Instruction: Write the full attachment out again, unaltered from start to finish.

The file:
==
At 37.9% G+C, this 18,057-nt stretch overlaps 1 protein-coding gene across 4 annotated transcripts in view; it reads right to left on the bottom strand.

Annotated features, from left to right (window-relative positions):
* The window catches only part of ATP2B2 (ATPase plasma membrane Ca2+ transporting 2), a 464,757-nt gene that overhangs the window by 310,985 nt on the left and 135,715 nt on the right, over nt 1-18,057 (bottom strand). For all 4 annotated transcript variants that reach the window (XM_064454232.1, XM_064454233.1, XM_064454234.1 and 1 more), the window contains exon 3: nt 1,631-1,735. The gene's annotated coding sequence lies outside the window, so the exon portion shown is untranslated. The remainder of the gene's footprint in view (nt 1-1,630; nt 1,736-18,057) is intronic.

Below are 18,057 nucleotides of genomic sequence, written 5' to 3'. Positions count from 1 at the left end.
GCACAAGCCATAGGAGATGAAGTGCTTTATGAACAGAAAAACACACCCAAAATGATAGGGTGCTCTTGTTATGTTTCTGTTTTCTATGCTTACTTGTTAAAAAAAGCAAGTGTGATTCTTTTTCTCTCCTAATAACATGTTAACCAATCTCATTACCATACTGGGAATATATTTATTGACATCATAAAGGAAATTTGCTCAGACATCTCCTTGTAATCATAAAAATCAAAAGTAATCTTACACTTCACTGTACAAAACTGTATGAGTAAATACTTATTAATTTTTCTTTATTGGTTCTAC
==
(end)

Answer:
At 37.9% G+C, this 18,057-nt stretch overlaps 1 protein-coding gene across 4 annotated transcripts in view; it reads right to left on the bottom strand.

Annotated features, from left to right (window-relative positions):
* The window catches only part of ATP2B2 (ATPase plasma membrane Ca2+ transporting 2), a 464,757-nt gene that overhangs the window by 310,985 nt on the left and 135,715 nt on the right, over nt 1-18,057 (bottom strand). For all 4 annotated transcript variants that reach the window (XM_064454232.1, XM_064454233.1, XM_064454234.1 and 1 more), the window contains exon 3: nt 1,631-1,735. The gene's annotated coding sequence lies outside the window, so the exon portion shown is untranslated. The remainder of the gene's footprint in view (nt 1-1,630; nt 1,736-18,057) is intronic.

Below are 18,057 nucleotides of genomic sequence, written 5' to 3'. Positions count from 1 at the left end.
GCACAAGCCATAGGAGATGAAGTGCTTTATGAACAGAAAAACACACCCAAAATGATAGGGTGCTCTTGTTATGTTTCTGTTTTCTATGCTTACTTGTTAAAAAAAGCAAGTGTGATTCTTTTTCTCTCCTAATAACATGTTAACCAATCTCATTACCATACTGGGAATATATTTATTGACATCATAAAGGAAATTTGCTCAGACATCTCCTTGTAATCATAAAAATCAAAAGTAATCTTACACTTCACTGTACAAAACTGTATGAGTAAATACTTATTAATTTTTCTTTATTGGTTCTAC